Allium affine Boiss. & Heldr.
Allium arenarium Wahlenb.
Allium assimile Halácsy
Allium campestre Schleich. ex Steud.
Allium canadense Schult. & Schult.f.
Allium compactum Thuill.
Allium descendens W.D.J.Koch
Allium laxiflorum Tausch
Allium littoreum Bertol.
Allium margaritaceum bulbiferum Batt. & Trab.
Allium nitens Sauzé & Maill.
Allium purshii G.Don
Allium rilaense Panov
Allium rotundum Wimm. & Grab.
Allium sphaerocephalum Crome ex Schltdl.
Allium subvineale Wendelbo
Getuonis vinealis (L.) Raf.
Porrum capitatum P.Renault
Porrum vineale (L.) Schur
Common Name: Crow Garlic
Allium vineale is a herbaceous, perennial plant producing 2 - 4 leaves 20 - 60cm long and a flowering scape 30 - 120cm tall from an underground bulb. The plant divides freely and also spreads by bulbils to form a large cluster of plants[
The plant is harvested from the wild for local use as a food.
Allium vineale is a noxious weed, apparently introduced to N. America from Europe in colonial times. The small, wheat-sized bulbils frequently contaminated wheat that was grown in infested areas. Bread made from such wheat was garlic-flavored, and cows grazing in infested pastures produce garlic-flavored milk[
]. Modern screening methods have eliminated this problem, but not before the plant has become established in N. America. Although native, this species is also a pernicious weed of grassland in Britain[
], spreading freely by means of its bulbils[
There have been cases of poisoning caused by the consumption, in large quantities and by some mammals, of this species. Dogs seem to be particularly susceptible[
Almost throughout Europe; N. Africa - Morocco, Algeria; W. Asia - Turkey, Lebanon, Iran, Caucasus
Fields and roadsides to elevations of 450 metres in Britain, often a serious weed of pastures[
Prefers a sunny position in a light well-drained soil[
The bulbs should be planted fairly deeply[
Leaves - raw or cooked[
]. Rather stringy, they are used as a garlic substitute[
]. The leaves are available from late autumn until the following summer, when used sparingly they make a nice addition to the salad bowl[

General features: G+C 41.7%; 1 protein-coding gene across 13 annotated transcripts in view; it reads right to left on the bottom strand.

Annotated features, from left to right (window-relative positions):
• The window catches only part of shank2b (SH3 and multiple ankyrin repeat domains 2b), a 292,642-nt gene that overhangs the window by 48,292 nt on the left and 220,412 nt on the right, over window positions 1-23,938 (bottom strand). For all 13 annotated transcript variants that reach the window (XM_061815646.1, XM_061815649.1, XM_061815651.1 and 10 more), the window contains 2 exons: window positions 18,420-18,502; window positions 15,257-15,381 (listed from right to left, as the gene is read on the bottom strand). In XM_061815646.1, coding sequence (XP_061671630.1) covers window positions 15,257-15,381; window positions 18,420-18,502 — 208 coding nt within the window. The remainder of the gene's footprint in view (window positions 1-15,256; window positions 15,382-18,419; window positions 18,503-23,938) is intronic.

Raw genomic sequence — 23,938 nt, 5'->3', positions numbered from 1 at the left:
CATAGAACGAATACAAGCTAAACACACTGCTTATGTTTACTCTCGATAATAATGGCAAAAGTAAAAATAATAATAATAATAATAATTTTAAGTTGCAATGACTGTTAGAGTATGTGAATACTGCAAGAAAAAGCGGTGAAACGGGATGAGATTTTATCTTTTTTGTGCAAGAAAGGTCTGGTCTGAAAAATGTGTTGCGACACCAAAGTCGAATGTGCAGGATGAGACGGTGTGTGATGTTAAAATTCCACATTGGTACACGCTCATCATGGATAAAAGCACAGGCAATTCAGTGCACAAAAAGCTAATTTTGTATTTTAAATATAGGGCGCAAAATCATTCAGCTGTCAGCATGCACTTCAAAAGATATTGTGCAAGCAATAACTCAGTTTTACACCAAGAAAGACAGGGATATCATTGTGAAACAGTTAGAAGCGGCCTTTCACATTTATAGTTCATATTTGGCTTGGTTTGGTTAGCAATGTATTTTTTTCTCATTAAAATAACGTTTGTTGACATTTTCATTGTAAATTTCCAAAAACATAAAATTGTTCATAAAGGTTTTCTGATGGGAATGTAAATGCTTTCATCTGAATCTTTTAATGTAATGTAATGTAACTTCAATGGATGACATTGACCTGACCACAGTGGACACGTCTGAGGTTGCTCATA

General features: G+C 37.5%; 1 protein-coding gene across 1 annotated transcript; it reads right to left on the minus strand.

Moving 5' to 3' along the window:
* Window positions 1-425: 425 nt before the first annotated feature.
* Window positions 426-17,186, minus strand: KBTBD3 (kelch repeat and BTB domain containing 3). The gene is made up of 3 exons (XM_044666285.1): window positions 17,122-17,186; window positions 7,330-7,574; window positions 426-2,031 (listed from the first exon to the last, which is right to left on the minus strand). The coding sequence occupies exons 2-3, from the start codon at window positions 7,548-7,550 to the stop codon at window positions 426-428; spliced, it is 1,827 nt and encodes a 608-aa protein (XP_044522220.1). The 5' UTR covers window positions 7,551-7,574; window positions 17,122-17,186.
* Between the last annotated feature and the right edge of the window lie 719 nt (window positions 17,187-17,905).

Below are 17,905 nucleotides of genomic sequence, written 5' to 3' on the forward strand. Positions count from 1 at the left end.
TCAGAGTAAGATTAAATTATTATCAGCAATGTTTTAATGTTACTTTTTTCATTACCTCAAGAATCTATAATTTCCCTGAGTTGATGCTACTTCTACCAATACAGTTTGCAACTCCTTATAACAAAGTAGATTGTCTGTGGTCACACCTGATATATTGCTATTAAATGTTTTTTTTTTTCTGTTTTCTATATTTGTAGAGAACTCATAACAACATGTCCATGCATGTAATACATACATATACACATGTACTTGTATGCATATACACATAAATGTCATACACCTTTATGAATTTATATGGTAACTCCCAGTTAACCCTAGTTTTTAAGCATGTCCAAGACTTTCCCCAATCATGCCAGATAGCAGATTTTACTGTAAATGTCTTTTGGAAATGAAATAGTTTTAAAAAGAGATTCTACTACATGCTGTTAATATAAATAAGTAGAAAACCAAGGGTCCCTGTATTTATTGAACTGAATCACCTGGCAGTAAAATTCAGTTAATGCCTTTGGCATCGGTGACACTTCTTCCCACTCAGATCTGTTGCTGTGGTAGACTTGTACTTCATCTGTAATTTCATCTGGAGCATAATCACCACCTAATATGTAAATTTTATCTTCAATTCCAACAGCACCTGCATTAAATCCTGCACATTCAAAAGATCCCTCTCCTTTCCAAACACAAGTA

]. The leaves are used as an ingredient in minestrella soup, a complex blend of wild vegetables eaten in northwest Tuscany, Italy[
Bulb - used as a flavouring[
]. Rather small, with a very strong flavour and odour[
]. The bulbs are 10 - 20mm in diameter[
Bulbils - raw or cooked. Rather small and fiddly, they have a strong garlic-like flavour[
The whole plant is antiasthmatic, blood purifier, carminative, cathartic, diuretic, expectorant, hypotensive, stimulant and vasodilator[
]. A tincture is used to prevent worms and colic in children, and also as a remedy for croup[
]. The raw root can be eaten to reduce blood pressure and also to ease shortness of breath[
Although no other specific mention of medicinal uses has been seen for this species, members of this genus are in general very healthy additions to the diet. They contain sulphur compounds (which give them their onion flavour) and when added to the diet on a regular basis they help reduce blood cholesterol levels, act as a tonic to the digestive system and also tonify the circulatory system[
Allium species usually grow well with most plants, especially roses, carrots, beet and chamomile, but they inhibit the growth of legumes[
]. They are, in general, bad companions for alfalfa - each species negatively affecting the other[
Members of this genus are rarely if ever troubled by browsing deer[
Although no specific mention has been seen for this species, the juice of most species in this genus (especially those with a strong onion or garlic smell) can be used as a moth repellent[
The whole plant is said to repel insects and moles[
Plants do not need any encouragement, they are more than capable of propagating themselves. Bulbils are produced in abundance in the summer and are the main means by which the plant spreads.